Jimmy Buffett's debut novel is filled with diversions, getting nowhere fast

October 18, 1992|By Mark Caro | Mark Caro,Chicago Tribune

WHERE IS JOE MERCHANT?

Jimmy Buffett.

Harcourt Brace Jovanovich.

382 pages. $19.95. Singer Jimmy Buffett has made a career of creating colorful characters, first on records and then in his 1989 best-selling short-story/essay collection "Tales From Margaritaville." But in "Where Is Joe Merchant?" -- his debut novel -- his job is trickier: how to contain his cast of eccentrics under one net.

The title character is a rock star who reportedly committed suicide five years ago yet has since been spotted in various locations. A trash journalist, Rudy Breno, is on the case and hires the novel's protagonist, seaplane pilot Frank Bama, to fly him from Key West to Havana, where the latest sighting took place.

The debt-ridden Bama has been planning to flee to Alaska, but when he returns from his brief Cuban jaunt, he finds his ex-lover -- Merchant's sister -- waiting for him. She's also looking for the dead rock star and is enlisting the help of a psychic named Desdemona.

Mr. Buffett interweaves his characters with good humor and a breezy, off-the-cuff style. As would be expected, he has a keen feel for the Florida coast and Caribbean islands and the hodgepodge of schemers, dreamers and wacked-out personalities who inhabit them.

But he takes some unfortunate shortcuts. He often tries to establish atmosphere simply by naming what song is playing in the background, and he depicts islanders' voices through demeaning literal transcription ("Yo' secret be safe wif me") rather than more subtle adjustments of speech patterns.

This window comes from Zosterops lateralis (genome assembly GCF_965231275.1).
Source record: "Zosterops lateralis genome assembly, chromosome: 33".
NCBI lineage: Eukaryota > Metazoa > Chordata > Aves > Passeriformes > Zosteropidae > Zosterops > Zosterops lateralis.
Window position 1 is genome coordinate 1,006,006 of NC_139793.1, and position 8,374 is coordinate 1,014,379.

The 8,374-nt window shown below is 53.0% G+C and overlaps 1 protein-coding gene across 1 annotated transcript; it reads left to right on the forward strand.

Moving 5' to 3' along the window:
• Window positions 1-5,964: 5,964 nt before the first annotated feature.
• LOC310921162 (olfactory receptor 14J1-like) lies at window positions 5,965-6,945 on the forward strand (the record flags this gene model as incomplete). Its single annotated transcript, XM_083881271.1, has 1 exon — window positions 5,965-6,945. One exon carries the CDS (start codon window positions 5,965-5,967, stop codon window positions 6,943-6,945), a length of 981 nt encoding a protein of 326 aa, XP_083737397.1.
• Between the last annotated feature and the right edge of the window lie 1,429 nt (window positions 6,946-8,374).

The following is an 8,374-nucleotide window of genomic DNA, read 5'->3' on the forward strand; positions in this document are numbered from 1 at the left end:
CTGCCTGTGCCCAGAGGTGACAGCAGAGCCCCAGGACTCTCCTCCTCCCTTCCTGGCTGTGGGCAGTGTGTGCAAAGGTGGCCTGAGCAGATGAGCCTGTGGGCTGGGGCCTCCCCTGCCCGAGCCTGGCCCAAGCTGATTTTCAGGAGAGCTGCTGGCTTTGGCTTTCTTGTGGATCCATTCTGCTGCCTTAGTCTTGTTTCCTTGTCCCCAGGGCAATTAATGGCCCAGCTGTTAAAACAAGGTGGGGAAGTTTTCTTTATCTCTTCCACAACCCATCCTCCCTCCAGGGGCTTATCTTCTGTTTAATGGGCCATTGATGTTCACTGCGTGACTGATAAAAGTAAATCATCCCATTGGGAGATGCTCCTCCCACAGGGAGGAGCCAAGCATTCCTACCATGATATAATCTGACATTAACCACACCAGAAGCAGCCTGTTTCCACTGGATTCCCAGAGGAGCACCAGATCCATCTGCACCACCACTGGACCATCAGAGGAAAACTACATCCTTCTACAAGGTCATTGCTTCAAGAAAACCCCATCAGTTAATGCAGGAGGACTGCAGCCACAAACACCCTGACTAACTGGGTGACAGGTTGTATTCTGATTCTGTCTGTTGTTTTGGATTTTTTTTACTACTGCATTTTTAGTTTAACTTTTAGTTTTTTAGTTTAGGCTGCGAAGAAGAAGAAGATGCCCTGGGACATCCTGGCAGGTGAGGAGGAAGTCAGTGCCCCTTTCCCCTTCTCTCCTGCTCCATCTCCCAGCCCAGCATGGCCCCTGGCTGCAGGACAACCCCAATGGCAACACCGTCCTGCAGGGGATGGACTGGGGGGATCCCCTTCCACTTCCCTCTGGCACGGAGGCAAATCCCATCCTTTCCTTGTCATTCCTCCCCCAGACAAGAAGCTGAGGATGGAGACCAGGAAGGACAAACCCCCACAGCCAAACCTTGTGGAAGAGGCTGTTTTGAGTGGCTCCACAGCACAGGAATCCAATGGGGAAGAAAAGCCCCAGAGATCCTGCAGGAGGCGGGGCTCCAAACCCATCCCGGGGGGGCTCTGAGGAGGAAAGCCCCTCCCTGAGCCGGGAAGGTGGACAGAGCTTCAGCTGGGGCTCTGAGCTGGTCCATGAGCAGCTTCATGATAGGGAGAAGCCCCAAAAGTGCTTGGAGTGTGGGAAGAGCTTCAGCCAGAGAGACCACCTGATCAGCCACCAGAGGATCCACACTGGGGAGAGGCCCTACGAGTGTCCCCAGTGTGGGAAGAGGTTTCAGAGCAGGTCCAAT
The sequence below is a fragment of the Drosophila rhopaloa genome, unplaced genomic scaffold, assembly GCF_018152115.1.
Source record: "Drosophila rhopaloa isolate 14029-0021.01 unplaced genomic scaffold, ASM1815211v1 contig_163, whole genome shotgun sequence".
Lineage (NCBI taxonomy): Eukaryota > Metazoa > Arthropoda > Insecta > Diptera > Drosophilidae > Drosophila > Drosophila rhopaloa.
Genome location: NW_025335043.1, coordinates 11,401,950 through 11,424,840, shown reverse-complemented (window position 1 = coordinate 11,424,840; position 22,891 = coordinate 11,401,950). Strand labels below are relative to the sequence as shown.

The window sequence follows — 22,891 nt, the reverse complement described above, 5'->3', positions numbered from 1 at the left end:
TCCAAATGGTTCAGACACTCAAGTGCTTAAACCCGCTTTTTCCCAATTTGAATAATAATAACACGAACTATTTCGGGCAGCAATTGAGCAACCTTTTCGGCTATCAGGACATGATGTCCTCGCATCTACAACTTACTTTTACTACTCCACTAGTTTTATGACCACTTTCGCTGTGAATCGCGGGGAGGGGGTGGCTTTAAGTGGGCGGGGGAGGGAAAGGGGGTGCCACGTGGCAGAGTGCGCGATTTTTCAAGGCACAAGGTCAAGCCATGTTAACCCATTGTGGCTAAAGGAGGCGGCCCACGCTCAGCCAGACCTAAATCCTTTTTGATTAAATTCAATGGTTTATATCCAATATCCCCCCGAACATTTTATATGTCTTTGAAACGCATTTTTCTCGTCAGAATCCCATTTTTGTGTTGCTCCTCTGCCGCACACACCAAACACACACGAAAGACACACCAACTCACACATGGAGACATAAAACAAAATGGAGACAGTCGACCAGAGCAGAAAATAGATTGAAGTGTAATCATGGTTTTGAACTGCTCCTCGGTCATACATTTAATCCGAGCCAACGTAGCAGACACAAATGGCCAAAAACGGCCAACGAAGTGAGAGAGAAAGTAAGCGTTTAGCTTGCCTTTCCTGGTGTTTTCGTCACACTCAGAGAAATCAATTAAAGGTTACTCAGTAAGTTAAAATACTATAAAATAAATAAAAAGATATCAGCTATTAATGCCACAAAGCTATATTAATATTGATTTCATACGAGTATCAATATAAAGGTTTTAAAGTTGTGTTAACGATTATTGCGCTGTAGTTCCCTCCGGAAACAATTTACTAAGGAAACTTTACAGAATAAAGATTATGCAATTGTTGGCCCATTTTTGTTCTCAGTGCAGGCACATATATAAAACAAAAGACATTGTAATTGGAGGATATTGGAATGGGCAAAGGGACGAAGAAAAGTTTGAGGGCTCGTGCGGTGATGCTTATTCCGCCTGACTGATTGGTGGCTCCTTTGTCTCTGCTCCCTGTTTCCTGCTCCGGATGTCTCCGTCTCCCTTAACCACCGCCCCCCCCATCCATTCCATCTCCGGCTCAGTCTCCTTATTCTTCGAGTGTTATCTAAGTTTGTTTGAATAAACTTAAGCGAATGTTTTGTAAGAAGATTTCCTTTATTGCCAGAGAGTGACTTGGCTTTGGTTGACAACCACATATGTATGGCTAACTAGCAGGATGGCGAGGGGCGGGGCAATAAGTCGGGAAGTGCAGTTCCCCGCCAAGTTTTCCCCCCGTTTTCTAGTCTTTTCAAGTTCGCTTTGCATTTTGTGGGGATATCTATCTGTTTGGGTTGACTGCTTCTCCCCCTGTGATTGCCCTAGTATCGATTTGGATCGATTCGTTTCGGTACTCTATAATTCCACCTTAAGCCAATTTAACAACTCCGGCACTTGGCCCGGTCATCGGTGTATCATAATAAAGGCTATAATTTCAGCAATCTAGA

His biggest problem, however, is keeping the narrative from resembling one of Bama's flights that get hijacked and diverted until the pilot doesn't know where he is.

Given Mr. Buffett's musical background, it's strange how he lays out the Joe Merchant/Elvis/Jim Morrison parallels and then loses interest in them and in any naturally ensuing satirical points to be made about the rock and roll world.

Merchant may have been a drug casualty, but not even substance abuse adequately explains the scenario that transforms him from rock star to mercenary. Mr. Buffett supplies his share of exotic and amusing sights, but this book is more of a diverting flight than a lasting journey.

Baltimore Sun Articles
|
|
|
Please note the green-lined linked article text has been applied commercially without any involvement from our newsroom editors, reporters or any other editorial staff.